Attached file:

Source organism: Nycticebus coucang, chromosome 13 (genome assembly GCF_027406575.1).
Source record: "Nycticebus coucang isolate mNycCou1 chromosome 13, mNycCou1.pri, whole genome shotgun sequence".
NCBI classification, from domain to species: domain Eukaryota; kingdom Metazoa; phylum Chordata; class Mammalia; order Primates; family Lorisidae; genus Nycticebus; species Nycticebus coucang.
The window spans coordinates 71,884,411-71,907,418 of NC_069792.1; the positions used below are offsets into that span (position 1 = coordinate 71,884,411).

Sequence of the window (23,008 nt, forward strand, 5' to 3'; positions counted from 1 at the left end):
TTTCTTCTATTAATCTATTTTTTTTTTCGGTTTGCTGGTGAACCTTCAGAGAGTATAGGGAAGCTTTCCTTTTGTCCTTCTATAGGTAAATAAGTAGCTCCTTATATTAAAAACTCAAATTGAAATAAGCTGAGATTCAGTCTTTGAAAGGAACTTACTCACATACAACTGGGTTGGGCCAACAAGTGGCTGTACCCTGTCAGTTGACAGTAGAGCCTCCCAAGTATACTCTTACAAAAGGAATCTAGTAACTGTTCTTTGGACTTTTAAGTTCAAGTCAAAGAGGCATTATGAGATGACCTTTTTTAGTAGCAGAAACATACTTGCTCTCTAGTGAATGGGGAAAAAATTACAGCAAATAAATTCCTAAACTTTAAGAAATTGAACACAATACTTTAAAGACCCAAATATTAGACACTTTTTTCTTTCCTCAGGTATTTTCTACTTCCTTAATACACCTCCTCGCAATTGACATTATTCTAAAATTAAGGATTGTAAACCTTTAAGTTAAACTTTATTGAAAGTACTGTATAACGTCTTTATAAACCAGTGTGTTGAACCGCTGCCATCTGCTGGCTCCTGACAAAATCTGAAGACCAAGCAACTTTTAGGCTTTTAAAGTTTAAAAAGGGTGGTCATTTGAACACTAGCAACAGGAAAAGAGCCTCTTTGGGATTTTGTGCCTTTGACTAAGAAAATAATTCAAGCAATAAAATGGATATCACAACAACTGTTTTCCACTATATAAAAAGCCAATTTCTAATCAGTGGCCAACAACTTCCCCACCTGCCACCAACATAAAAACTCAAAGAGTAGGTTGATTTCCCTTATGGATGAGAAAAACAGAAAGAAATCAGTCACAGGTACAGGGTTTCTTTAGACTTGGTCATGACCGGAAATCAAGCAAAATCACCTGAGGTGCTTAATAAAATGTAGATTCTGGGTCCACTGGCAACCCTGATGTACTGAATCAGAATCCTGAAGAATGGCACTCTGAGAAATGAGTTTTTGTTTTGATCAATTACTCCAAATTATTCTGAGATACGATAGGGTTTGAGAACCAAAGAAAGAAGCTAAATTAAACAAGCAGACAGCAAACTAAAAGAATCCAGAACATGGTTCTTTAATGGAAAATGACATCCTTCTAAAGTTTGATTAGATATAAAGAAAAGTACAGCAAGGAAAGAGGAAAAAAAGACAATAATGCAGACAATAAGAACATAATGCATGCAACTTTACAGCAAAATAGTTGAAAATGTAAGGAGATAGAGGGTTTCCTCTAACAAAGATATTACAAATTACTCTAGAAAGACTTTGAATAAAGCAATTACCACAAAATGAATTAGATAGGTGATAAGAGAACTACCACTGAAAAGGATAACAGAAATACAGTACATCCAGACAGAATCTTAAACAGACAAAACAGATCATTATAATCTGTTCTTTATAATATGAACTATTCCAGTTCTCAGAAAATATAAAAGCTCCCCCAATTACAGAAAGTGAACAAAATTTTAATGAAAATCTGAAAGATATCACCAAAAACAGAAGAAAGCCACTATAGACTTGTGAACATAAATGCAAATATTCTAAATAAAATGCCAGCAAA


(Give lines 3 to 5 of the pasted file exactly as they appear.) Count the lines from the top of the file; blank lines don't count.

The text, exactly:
NCBI classification, from domain to species: domain Eukaryota; kingdom Metazoa; phylum Chordata; class Mammalia; order Primates; family Lorisidae; genus Nycticebus; species Nycticebus coucang.
The window spans coordinates 71,884,411-71,907,418 of NC_069792.1; the positions used below are offsets into that span (position 1 = coordinate 71,884,411).

Sequence of the window (23,008 nt, forward strand, 5' to 3'; positions counted from 1 at the left end):